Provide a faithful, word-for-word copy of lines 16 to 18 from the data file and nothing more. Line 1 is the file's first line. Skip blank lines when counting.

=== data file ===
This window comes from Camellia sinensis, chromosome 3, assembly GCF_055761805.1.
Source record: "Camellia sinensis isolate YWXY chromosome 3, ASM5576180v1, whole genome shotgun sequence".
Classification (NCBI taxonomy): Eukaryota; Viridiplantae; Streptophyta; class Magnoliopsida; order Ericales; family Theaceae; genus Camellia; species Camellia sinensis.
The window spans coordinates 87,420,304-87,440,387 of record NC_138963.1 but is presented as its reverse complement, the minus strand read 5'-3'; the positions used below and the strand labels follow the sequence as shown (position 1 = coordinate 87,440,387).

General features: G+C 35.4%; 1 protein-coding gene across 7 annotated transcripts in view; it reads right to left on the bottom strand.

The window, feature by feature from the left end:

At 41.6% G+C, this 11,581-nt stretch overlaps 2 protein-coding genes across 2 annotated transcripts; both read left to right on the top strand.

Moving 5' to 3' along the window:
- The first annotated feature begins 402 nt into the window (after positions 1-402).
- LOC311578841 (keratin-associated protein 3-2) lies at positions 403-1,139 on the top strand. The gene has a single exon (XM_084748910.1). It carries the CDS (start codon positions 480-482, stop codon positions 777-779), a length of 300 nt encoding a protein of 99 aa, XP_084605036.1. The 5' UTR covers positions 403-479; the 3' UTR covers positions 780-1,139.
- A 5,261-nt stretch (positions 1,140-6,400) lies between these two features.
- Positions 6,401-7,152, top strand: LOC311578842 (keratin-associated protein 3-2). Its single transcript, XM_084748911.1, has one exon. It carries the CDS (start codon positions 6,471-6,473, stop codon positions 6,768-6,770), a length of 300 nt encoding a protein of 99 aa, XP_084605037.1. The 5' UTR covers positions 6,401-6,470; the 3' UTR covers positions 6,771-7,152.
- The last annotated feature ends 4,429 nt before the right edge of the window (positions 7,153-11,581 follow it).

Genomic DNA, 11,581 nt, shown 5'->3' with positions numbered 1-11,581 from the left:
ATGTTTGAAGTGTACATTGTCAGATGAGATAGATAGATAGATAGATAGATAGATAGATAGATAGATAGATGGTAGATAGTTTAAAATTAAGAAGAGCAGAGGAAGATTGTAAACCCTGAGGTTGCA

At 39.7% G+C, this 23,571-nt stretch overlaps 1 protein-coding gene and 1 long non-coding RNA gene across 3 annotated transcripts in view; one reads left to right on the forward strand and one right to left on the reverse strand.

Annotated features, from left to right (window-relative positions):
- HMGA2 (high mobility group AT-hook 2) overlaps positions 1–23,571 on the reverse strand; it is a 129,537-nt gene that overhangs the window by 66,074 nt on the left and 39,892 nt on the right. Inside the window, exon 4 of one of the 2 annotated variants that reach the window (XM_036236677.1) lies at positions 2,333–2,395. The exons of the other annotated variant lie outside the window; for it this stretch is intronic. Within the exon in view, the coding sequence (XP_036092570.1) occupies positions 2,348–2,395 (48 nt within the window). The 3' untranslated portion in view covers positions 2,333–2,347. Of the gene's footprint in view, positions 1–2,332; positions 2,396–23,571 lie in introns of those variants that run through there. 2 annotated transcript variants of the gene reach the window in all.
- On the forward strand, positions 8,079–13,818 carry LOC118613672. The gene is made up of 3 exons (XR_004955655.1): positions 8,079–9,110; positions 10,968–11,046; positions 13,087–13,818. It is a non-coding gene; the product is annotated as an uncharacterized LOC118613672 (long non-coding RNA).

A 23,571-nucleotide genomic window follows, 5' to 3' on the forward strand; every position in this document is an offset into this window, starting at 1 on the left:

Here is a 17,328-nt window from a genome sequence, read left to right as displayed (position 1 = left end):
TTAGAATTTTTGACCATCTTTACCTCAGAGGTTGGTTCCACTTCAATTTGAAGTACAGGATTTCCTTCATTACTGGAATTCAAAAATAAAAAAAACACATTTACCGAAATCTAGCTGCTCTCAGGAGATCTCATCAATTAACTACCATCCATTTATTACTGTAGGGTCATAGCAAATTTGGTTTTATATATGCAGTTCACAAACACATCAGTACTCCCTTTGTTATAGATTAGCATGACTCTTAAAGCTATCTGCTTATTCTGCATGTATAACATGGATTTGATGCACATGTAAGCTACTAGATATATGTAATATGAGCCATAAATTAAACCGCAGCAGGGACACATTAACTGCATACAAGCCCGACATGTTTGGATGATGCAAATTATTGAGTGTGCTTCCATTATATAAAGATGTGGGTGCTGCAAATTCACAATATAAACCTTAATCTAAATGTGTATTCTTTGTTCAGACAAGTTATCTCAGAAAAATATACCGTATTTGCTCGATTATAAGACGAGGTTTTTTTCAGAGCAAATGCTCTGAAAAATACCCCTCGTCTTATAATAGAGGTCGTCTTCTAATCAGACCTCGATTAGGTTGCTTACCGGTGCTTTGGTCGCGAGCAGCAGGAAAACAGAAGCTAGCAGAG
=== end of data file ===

At 39.7% G+C, this 23,571-nt stretch overlaps 1 protein-coding gene and 1 long non-coding RNA gene across 3 annotated transcripts in view; one reads left to right on the forward strand and one right to left on the reverse strand.

Annotated features, from left to right (window-relative positions):
- HMGA2 (high mobility group AT-hook 2) overlaps positions 1–23,571 on the reverse strand; it is a 129,537-nt gene that overhangs the window by 66,074 nt on the left and 39,892 nt on the right. Inside the window, exon 4 of one of the 2 annotated variants that reach the window (XM_036236677.1) lies at positions 2,333–2,395. The exons of the other annotated variant lie outside the window; for it this stretch is intronic. Within the exon in view, the coding sequence (XP_036092570.1) occupies positions 2,348–2,395 (48 nt within the window). The 3' untranslated portion in view covers positions 2,333–2,347. Of the gene's footprint in view, positions 1–2,332; positions 2,396–23,571 lie in introns of those variants that run through there. 2 annotated transcript variants of the gene reach the window in all.